11 May

Two lessons in keeping an eye on your files

In my school visits, I often shock audiences by revealing that it took THREE AND A HALF YEARS from the day I got the idea for Shark Vs. Train until the official publication date. And then I tell them that The Day-Glo Brothers took EIGHT years, and they all lose their minds — especially those who haven’t yet hit the eight-year mark themselves.

But some upcoming books of mine — and projects that might become books — will end up having gestation periods that make The Day-Glo Brothers look positively possumlike.

The two picture books I’ve got on tap for 2015, The Amazing Age of John Roy Lynch and Pioneers & Pirouettes: The Story of the First American Nutcracker, made their first appearances in my computer files in 2006 and 2003, respectively. And the picture book manuscript I’m working on revising this week dates back to October 7, 2002, but it has a way of getting new life breathed into it periodically. Maybe this latest version is the one that will take, but even if it’s not, there’s something immensely satisfying in having an editor point out potential in it that I’d never noticed before in all these years.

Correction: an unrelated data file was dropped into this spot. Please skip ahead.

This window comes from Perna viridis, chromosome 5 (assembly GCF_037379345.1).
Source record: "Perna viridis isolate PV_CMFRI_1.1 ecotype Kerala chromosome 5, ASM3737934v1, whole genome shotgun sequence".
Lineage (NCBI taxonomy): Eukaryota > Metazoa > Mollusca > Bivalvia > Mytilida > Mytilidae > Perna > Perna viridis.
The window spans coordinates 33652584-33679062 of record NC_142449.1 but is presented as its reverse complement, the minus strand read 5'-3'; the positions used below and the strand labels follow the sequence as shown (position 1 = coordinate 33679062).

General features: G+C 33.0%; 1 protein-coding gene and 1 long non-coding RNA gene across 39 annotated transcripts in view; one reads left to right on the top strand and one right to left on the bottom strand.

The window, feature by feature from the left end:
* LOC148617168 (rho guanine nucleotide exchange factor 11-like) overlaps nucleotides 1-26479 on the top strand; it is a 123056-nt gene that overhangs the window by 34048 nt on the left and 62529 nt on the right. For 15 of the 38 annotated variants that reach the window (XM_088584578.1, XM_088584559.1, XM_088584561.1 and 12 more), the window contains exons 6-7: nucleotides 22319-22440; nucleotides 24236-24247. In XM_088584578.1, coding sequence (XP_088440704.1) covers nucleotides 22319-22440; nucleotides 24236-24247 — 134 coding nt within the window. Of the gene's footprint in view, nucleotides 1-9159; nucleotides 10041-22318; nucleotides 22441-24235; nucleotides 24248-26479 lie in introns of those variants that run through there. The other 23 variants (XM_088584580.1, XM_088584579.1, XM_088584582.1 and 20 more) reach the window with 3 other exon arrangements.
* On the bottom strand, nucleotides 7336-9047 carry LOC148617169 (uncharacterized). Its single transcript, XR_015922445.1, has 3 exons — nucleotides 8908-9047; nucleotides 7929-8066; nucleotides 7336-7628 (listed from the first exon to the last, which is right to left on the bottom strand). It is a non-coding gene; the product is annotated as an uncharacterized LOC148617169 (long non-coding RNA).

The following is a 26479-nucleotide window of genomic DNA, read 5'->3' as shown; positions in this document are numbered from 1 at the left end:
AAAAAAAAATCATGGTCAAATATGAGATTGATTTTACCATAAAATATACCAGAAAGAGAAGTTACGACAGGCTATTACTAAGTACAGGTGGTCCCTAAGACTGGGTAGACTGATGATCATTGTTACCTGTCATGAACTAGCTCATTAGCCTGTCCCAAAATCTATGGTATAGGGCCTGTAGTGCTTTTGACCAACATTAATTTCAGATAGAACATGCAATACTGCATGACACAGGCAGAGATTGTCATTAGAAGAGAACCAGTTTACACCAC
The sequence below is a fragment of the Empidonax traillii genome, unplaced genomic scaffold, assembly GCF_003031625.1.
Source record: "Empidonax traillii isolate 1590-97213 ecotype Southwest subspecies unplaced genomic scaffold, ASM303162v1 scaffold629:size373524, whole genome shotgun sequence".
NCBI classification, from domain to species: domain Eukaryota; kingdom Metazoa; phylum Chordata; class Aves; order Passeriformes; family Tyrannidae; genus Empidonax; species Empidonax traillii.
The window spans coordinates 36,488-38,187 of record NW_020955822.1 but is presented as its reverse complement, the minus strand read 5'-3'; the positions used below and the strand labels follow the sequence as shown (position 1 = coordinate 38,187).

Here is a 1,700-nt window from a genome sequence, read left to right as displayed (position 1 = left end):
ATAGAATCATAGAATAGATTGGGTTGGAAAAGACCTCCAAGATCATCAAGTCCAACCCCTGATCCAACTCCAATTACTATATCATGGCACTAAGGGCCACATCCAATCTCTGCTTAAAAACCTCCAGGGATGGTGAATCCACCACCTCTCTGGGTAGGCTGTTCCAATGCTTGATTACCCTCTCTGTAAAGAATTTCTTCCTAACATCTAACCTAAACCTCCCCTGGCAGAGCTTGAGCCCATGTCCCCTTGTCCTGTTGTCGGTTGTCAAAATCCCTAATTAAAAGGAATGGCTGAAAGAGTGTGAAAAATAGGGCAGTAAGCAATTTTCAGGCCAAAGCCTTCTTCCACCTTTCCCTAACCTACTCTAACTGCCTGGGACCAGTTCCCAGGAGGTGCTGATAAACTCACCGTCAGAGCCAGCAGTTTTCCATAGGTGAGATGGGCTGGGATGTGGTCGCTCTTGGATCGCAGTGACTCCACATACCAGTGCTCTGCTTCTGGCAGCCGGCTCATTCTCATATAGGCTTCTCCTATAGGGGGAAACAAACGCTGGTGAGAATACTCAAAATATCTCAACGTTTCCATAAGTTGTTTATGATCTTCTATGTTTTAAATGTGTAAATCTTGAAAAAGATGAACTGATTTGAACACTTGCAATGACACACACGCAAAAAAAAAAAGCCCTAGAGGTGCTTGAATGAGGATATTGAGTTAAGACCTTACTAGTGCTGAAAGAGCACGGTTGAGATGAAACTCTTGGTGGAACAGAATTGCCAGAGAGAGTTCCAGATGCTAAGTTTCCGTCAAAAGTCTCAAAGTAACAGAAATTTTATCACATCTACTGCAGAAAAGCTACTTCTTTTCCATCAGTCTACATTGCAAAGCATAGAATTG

The thing is, such projects continue having potential for me only when I continue paying attention to them, or at least when I routinely check in on my files to see if anything about them grabs me anew. There’s a project I had pursued — a biography of trombonist Melba Liston — that I took my eye off of for too long, and I learned this week that someone else has beaten me to it. My consolation is that this summer I get to read Little Melba and Her Big Trombone, the version of Liston’s story that Katheryn Russell-Brown and Frank Morrison have created for Lee & Low, and that’s something for me and you both to look forward to.

In the meantime…

05 Feb

O Trem Contra O Tubarão!

SVT in Portuguese

And now you know how to say Shark Vs. Train — or, rather, Train Against Shark — in Portuguese.

I’d received word a while back that a Brazilian translation of SVT was in the works, but it was still a surprise when copies arrived yesterday, especially when I saw the cover of my book peeking out from a mailing envelope that I knew full well was too small to contain it.

It turns out that the trim size of the Brazilian edition is considerably smaller than that of the US edition. This difference will add another point for audiences and me to discuss when I display this book alongside the Korean version of Shark Vs. Train and The Day-Glo Brothers during my school visits.